The US has delivered its annual Worldwide Threat Assessment, a useful document in that it provides a measure of transparency for judgements by the US intelligence community, yet which often tastes of cardboard – a bland, tick-the-box exercise that offers little genuine insight.
Of course, the ranking of threats matters (although the report notes the order “does not necessarily indicate the relative importance or magnitude of the threat”, which isn’t that helpful for policymakers). “Competition among countries will increase in the coming year”, is the headline in the assessment, a development blamed in part because countries are “adjusting to new priorities in US foreign policy”.
This could be read as a fist pump for the policy changes under Donald Trump – and almost certainly will be read that way in the Oval Office. But another way to read this statement is as an acknowledgement the US has abrogated its past ambitions for leadership on global challenges, leaving the space to be contested by rivals. Withdrawing from the Paris accords on global warming is one obvious example.
No surprise is the warning that “(f)orces for geopolitical order and stability will continue to fray, as will the rules-based international order”. North Korea and Iran–Saudi rivalry are singled out as the main flashpoints, and the Trump-led debate about scrapping the Iran nuclear deal will undoubtedly feature in the latter. (The claim the deal has “enhanced the transparency of Iran’s nuclear activities” almost certainly won’t be welcome in the White House.)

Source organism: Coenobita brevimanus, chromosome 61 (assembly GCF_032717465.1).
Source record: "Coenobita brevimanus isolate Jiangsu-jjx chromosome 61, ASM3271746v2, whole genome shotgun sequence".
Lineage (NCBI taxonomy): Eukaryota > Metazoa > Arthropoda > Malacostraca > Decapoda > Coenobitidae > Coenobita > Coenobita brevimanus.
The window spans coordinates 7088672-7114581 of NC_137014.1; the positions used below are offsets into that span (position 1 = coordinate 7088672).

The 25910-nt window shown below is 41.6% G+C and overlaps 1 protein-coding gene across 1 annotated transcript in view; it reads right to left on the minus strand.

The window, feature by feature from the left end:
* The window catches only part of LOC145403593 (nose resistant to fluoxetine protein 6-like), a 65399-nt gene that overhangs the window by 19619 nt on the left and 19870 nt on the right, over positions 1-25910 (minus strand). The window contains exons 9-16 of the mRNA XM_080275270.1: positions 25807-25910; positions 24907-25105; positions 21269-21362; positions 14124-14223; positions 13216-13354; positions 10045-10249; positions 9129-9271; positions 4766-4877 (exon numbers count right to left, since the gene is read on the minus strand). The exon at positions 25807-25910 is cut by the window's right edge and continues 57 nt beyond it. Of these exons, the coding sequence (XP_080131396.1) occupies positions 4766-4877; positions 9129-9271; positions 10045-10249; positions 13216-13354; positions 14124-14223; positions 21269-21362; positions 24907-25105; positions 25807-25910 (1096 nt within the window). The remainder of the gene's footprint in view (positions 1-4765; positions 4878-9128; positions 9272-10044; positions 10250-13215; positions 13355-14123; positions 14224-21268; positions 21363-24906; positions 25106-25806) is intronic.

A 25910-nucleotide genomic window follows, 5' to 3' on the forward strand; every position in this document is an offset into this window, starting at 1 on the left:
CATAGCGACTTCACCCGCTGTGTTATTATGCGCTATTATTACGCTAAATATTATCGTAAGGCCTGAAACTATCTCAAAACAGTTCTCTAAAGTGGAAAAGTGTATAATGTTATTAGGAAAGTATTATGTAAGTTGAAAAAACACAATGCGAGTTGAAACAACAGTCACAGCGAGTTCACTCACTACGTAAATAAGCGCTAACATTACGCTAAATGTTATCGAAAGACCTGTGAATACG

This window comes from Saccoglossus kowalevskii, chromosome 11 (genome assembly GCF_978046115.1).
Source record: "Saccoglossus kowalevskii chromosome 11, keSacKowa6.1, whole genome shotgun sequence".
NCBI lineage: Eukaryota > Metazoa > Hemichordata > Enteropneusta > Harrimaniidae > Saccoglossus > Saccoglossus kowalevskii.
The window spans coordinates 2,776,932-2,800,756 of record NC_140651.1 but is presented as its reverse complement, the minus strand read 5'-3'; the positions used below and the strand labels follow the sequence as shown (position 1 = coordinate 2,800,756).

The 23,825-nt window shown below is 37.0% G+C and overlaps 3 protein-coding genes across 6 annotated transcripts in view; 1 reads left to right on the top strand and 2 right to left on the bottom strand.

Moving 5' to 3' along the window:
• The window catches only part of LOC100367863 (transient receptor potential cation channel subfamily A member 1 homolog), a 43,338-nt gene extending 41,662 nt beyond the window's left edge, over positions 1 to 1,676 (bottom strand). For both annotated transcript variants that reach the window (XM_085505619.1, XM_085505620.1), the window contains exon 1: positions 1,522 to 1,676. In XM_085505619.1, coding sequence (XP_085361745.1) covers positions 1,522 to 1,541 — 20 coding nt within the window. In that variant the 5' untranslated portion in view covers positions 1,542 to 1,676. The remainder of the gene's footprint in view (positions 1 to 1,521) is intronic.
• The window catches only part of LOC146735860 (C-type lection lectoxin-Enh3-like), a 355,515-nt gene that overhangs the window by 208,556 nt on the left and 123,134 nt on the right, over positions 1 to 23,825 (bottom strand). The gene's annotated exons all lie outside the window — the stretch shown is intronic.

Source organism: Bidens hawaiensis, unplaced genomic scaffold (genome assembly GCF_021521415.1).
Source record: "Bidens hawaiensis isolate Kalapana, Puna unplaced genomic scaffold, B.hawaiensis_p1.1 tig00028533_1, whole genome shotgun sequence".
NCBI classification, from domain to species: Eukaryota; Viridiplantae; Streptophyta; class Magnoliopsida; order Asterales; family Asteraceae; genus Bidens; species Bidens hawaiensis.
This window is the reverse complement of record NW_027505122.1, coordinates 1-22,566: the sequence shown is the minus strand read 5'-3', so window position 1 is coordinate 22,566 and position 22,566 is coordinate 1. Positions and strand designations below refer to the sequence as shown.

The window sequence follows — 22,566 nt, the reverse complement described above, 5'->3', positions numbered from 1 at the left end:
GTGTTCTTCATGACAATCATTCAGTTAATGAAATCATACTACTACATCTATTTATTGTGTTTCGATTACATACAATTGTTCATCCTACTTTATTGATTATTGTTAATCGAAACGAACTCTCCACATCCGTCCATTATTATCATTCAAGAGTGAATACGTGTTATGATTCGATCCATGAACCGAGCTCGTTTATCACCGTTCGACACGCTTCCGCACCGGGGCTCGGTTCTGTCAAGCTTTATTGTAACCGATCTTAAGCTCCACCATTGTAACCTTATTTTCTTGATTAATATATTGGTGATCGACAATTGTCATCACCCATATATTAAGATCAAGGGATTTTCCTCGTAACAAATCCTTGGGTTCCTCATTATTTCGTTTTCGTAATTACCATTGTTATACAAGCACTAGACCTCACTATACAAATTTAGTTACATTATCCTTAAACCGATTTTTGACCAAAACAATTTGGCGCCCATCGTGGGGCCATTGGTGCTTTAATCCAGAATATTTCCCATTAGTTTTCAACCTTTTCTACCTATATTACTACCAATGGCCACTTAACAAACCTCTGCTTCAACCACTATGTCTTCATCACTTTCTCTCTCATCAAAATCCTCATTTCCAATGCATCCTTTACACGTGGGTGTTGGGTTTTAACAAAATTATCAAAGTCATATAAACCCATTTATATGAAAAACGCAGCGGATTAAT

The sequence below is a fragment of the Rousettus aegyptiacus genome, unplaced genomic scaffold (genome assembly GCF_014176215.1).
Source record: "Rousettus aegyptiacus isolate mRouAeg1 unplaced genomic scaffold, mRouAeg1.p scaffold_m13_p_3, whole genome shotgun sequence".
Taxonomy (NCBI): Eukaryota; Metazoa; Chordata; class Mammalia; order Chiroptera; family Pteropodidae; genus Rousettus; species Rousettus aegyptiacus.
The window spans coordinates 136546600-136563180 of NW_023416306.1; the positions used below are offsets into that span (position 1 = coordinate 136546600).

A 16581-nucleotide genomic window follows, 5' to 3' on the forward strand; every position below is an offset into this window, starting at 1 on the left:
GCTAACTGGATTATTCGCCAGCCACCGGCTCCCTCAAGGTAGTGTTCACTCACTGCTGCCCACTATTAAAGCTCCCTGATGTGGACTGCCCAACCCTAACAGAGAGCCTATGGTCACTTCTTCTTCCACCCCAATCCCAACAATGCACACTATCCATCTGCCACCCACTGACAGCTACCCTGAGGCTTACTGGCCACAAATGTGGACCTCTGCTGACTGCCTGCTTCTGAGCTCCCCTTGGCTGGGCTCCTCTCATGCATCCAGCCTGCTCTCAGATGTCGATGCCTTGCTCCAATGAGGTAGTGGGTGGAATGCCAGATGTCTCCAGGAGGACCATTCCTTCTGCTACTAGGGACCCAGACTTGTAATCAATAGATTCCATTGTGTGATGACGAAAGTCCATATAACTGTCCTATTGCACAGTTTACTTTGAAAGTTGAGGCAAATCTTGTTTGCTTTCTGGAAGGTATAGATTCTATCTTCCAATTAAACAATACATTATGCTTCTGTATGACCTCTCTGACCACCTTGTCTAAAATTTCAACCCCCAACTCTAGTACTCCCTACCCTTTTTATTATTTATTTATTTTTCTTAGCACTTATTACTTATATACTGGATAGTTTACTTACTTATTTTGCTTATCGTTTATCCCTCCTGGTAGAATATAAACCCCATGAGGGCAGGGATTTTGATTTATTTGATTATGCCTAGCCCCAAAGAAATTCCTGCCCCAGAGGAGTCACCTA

Terrorism remains prominent. The claim to a functioning caliphate under ISIS “is all but thwarted”, and although al-Qaeda is still a “major actor”, its exhortations “probably will not create a spike in inspired attacks”.
Populism, competition for scarce water resources, and the challenges of urbanisation and drug trafficking each feature as potential sources of threats. But while each is fascinating, none is especially contentious to find in a document of this type.
Perhaps it is in the cyber realm that the assessment is most useful. Not so much on the dangers posed by hacking, ransomware, or malware, but in comparison with the reports of previous years, before the potential of exploiting “fake news” was widely understood.
The US intelligence community is blunt: “We expect Russia to continue using propaganda, social media, false-flag personas, sympathetic spokespeople, and other means of influence to try to exacerbate social and political fissures in the United States.” Just don’t let Trump hear any mention of collusion in the 2016 presidential campaign.
The US President doesn’t read daily intelligence briefs in the habit of his predecessors, according to a report last week in The Washington Post. This seems to fit with a recent explanation by CIA director Mike Pompeo – given during an appearance on Fox News last month when he defended Trump’s mental fitness – that the President “listens closely to his daily briefing”, which is provided “nearly every day”.
Does the frequency matter? Probably not. While there are doubtless many important items the intelligence community would like to bring to the President’s attention, a rigid system of access can become mundane. Pompeo has also said Trump likes to digest material with “killer graphics”, likening them the type of infographics regularly displayed on talk-show news. As Pompeo explained to Fox presenter Chris Wallace:
I love colour graphics. So do you, Chris. You use them on your screen all the time here on the show, right? It’s how you convey information.
All of which suggests the 28-page (or presumably longer classified version) Worldwide Threat Assessment is unlikely to cross Trump’s desk.